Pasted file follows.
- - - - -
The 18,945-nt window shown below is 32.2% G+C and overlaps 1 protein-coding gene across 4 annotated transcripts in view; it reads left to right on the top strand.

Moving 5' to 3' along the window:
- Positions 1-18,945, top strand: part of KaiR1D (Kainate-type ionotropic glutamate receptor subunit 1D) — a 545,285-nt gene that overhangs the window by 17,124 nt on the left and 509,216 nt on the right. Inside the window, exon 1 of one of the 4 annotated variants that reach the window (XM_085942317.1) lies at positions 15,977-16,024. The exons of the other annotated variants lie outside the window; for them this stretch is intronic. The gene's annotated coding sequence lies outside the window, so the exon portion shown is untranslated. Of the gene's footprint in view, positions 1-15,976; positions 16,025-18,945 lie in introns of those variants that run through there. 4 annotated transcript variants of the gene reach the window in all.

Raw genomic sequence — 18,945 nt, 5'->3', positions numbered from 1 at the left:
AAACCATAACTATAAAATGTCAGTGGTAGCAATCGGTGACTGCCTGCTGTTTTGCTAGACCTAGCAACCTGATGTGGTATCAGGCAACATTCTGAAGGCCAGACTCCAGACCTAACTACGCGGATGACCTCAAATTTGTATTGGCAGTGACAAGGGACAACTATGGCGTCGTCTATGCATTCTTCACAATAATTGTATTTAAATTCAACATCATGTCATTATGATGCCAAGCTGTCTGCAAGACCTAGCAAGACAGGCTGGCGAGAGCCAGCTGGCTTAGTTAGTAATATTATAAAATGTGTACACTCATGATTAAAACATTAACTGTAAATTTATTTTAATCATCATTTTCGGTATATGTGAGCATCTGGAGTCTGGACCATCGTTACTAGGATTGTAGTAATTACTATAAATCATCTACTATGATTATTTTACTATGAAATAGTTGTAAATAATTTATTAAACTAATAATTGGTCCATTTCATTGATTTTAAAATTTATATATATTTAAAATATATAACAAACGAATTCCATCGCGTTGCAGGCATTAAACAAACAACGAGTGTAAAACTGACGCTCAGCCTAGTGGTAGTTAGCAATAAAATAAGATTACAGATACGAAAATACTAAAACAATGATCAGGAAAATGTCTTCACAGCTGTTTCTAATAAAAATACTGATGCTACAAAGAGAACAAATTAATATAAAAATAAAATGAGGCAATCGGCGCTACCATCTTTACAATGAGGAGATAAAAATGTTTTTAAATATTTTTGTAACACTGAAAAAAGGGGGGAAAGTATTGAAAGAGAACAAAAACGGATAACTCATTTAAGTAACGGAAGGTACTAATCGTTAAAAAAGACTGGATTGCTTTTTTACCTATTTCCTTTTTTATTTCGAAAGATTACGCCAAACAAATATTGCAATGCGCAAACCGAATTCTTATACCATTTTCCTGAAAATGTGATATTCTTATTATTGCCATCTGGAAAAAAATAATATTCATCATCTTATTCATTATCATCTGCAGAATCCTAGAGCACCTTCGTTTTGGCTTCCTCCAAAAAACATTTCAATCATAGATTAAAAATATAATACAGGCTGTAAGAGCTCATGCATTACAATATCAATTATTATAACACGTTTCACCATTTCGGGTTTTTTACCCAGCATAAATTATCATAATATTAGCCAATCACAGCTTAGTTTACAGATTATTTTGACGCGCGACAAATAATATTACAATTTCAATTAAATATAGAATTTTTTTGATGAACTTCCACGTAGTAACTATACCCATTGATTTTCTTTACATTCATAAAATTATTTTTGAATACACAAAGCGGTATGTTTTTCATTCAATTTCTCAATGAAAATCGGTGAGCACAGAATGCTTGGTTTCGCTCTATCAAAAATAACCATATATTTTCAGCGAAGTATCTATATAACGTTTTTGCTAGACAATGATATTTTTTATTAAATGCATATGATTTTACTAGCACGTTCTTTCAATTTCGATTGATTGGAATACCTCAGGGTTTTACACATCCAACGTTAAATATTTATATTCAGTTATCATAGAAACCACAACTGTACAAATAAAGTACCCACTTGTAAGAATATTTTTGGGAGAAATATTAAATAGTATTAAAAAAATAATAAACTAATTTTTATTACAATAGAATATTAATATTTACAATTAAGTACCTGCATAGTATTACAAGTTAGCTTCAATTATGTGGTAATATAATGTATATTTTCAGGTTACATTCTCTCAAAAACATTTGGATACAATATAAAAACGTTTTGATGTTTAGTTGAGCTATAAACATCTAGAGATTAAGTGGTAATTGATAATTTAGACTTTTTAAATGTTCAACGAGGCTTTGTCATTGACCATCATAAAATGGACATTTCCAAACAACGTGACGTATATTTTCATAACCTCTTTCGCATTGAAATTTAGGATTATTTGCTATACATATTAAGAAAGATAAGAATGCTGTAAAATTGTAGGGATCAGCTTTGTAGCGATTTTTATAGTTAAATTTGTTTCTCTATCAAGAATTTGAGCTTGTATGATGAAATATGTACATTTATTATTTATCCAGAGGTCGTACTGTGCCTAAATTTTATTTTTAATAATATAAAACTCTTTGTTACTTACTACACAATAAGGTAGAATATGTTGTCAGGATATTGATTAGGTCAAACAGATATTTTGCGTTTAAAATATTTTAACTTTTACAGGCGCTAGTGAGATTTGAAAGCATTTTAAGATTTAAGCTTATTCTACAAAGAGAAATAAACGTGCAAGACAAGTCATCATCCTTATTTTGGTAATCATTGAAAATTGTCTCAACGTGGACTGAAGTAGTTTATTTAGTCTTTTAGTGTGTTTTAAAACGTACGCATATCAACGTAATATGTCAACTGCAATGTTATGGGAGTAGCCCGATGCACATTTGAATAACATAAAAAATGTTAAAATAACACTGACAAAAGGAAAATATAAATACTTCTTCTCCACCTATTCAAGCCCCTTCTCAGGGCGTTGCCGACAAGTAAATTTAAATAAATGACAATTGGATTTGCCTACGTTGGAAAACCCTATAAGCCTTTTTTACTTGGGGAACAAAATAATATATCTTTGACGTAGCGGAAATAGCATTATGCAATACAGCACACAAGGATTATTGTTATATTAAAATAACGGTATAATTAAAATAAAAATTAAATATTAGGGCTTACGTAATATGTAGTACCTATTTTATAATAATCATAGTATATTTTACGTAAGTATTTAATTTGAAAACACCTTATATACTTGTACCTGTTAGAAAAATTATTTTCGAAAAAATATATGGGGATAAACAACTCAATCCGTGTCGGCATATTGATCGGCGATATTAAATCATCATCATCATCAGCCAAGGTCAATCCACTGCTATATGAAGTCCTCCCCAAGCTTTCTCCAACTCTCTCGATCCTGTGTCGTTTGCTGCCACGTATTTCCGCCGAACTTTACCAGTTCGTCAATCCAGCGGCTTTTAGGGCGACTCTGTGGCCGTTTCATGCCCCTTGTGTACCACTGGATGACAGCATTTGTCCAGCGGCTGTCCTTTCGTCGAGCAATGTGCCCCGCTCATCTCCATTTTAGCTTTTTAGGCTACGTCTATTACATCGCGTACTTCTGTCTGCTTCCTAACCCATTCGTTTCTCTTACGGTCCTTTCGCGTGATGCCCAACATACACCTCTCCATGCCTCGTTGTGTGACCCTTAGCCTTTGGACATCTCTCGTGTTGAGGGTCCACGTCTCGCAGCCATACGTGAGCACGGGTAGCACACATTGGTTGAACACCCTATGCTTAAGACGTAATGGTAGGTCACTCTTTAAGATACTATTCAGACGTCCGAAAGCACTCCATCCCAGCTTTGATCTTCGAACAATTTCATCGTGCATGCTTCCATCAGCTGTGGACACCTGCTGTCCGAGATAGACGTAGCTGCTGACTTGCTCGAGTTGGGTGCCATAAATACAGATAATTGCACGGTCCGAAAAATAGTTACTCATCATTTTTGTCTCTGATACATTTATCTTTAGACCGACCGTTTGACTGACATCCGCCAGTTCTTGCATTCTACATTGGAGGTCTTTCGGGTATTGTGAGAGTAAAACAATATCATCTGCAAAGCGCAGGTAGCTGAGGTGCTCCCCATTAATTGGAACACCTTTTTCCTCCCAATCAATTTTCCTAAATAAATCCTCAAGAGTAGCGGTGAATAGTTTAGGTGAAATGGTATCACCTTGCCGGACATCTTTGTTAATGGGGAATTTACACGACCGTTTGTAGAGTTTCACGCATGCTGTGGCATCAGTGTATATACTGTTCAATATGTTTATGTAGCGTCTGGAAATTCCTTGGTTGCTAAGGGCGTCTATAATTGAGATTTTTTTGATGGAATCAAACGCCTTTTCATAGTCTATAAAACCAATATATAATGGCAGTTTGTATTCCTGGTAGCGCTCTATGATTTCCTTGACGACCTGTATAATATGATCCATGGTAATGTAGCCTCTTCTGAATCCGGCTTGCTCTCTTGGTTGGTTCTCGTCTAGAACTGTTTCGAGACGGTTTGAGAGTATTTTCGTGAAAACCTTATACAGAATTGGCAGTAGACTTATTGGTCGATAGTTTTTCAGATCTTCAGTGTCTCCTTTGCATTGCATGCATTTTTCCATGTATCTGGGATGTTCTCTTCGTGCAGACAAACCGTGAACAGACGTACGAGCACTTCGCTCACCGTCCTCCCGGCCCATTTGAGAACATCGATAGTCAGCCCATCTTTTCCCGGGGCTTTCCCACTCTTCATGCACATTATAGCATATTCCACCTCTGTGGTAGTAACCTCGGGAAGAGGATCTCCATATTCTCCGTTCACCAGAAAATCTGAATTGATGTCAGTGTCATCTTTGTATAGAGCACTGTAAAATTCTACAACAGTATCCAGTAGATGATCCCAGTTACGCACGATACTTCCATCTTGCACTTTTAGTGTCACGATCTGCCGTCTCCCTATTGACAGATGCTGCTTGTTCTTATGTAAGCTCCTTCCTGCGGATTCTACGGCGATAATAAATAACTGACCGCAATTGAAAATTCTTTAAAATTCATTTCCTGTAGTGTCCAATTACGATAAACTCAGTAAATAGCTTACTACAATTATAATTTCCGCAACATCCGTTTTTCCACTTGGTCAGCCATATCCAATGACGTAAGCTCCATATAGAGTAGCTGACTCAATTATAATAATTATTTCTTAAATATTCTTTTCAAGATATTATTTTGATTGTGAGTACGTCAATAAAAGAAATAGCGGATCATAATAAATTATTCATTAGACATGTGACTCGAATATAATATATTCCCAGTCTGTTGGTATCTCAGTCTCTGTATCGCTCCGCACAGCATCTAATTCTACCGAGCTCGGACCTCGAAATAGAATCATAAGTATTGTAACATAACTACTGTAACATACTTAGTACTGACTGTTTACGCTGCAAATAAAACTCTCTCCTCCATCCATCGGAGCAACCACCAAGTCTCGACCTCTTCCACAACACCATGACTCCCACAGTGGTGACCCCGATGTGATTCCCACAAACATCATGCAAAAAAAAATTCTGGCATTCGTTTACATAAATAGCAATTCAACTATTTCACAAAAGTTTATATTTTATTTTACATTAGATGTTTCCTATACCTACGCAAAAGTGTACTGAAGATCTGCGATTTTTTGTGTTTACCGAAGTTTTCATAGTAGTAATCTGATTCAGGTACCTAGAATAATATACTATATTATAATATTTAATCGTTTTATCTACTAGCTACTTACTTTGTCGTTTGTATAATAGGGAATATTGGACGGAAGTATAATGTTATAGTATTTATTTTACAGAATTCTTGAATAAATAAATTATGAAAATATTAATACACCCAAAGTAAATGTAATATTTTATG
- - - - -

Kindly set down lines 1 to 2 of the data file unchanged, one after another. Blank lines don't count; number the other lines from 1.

The 18,945-nt window shown below is 32.2% G+C and overlaps 1 protein-coding gene across 4 annotated transcripts in view; it reads left to right on the top strand.

Moving 5' to 3' along the window: